Chase Just Opened Its First Airport Lounge in the U.S. — and We Went to See It

Chase's first Sapphire Lounge in the U.S. opened in Boston Logan International Airport. Here's what our expert wants you to know.

Two years after Chase confirmed it was entering the airport lounge scene, the company’s first-ever U.S. location — at Boston Logan International Airport (BOS) — is now open to the public. While a Hong Kong lounge in 2022 was the credit card company’s entryway into premium airport spaces, this Boston outpost has more widespread appeal for U.S. travelers. 

Dubbed the Sapphire Lounges by The Club, this is Chase’s answer to American Express Centurion Lounges and more recently, Capital One Lounges. Amex opened its first airport lounge nearly a decade ago, but in the coming years, Chase will become a heavyweight in this arena, with at least seven more lounges in the works. 

Boston Logan airport's Chase Sapphire Lounge bar area

Courtesy of Chase

“For more than 10 years, Sapphire has activated lounges across the country at marquee events, serving as hubs for unique access at culinary, entertainment, and regional cultural experience destinations. Chase Sapphire has brought that same inspiration to the airport lounge experience,” said Dana Pouwels, managing director and head of Sapphire card partnerships, in an interview with Travel + Leisure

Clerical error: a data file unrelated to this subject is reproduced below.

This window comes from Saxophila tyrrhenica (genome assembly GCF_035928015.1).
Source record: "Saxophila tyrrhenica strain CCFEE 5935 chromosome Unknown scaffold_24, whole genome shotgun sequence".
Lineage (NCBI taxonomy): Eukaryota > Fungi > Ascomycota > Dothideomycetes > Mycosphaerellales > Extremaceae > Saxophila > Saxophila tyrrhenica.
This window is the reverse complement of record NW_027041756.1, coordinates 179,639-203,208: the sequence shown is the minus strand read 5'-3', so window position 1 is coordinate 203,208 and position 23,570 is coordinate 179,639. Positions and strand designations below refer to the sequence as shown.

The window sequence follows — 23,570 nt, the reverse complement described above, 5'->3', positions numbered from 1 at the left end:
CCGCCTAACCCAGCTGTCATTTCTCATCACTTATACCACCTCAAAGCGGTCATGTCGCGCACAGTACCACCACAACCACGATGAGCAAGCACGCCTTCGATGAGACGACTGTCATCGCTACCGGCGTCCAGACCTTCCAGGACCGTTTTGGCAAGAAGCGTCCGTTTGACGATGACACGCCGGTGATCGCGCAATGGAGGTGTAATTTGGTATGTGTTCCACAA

For the 11,640-square-foot Boston location, there’s à la carte dining from acclaimed Boston chef Douglass Williams (of Boston’s Mida and Apizza), sleek Apotheke-stocked shower suites, and dedicated wellness rooms featuring anti-gravity massage chairs. Needless to say, this Chase lounge isn’t lacking in gourmet food and beverage or thoughtful amenities. 

Let’s take a closer look at the lounge, how travelers can get access, and what Chase is up to next. 

Boston Sapphire Lounge: What It's Like